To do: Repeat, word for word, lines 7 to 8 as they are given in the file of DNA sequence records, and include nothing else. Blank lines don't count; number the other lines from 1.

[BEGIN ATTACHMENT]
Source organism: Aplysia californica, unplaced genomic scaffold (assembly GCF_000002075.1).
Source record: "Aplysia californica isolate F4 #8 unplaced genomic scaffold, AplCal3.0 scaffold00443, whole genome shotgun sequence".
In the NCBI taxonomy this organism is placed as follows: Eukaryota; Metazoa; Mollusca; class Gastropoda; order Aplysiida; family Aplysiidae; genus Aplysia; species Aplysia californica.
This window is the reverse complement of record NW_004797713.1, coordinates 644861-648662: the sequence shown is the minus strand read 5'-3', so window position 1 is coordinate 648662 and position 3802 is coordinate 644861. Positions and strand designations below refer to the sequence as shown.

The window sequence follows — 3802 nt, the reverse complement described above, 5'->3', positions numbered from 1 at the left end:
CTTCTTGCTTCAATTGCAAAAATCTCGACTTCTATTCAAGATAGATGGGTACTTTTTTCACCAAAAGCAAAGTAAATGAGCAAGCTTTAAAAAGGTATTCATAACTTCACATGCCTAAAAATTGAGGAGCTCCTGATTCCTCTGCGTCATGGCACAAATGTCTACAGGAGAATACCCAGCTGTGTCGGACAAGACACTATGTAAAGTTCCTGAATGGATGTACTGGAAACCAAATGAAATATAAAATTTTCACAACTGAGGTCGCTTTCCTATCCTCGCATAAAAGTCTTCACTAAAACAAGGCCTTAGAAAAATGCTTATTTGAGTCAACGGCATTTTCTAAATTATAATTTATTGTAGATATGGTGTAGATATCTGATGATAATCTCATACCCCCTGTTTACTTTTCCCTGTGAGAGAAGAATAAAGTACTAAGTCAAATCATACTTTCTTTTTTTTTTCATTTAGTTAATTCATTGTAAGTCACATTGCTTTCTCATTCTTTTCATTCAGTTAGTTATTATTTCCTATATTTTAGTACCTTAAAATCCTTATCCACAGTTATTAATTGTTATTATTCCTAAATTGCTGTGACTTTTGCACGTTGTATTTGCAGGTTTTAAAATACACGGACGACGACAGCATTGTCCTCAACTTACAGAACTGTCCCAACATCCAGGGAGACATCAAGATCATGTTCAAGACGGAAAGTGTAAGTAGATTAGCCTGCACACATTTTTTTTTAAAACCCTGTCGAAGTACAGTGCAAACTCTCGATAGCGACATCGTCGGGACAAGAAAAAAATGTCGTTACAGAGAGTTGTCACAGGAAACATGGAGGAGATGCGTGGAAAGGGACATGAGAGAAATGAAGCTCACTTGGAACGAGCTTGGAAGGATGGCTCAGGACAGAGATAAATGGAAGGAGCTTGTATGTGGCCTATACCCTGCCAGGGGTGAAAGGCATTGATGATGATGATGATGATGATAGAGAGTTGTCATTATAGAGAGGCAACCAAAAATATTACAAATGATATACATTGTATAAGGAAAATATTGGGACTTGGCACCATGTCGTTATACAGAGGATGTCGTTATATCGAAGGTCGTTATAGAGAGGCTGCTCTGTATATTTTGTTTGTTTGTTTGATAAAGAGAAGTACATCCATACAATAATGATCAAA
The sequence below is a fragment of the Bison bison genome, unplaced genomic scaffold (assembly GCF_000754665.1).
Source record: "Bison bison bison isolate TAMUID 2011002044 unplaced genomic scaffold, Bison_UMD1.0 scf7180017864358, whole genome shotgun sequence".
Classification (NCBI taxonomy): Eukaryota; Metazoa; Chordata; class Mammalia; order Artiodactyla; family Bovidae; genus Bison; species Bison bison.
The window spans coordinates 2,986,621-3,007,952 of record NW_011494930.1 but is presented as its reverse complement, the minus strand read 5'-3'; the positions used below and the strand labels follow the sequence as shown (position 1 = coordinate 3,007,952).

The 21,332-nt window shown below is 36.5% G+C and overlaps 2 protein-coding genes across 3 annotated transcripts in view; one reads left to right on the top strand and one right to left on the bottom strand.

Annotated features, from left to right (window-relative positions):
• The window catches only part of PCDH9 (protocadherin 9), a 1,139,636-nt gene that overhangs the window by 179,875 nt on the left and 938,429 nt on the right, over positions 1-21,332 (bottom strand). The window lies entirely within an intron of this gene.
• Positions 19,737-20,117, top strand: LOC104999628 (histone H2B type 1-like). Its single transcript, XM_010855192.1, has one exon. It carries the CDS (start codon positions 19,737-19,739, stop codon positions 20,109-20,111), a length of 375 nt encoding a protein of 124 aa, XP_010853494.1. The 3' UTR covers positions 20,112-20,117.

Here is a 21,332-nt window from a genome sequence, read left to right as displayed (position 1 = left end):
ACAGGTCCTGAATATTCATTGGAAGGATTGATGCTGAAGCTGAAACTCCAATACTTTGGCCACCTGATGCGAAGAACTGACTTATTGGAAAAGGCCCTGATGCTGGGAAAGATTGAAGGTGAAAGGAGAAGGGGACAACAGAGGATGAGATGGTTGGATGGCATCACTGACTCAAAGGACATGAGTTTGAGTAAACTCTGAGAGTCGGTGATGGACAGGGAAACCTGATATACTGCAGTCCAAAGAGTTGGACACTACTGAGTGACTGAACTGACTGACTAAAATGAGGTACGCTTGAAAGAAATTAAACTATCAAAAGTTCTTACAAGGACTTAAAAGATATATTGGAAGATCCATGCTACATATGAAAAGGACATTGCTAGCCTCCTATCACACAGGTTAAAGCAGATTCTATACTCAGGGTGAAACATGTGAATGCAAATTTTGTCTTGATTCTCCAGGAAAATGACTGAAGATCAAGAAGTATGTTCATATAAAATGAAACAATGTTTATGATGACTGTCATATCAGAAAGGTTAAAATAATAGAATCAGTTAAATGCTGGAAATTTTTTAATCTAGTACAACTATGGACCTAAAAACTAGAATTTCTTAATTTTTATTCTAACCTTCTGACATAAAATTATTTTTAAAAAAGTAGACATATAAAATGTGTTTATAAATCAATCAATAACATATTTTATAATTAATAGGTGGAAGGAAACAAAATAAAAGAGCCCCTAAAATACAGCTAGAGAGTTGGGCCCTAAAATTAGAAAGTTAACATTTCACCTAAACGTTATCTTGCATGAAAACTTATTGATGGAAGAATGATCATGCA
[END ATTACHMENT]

The sequence below is a fragment of the Bison bison genome, unplaced genomic scaffold (assembly GCF_000754665.1).
Source record: "Bison bison bison isolate TAMUID 2011002044 unplaced genomic scaffold, Bison_UMD1.0 scf7180017864358, whole genome shotgun sequence".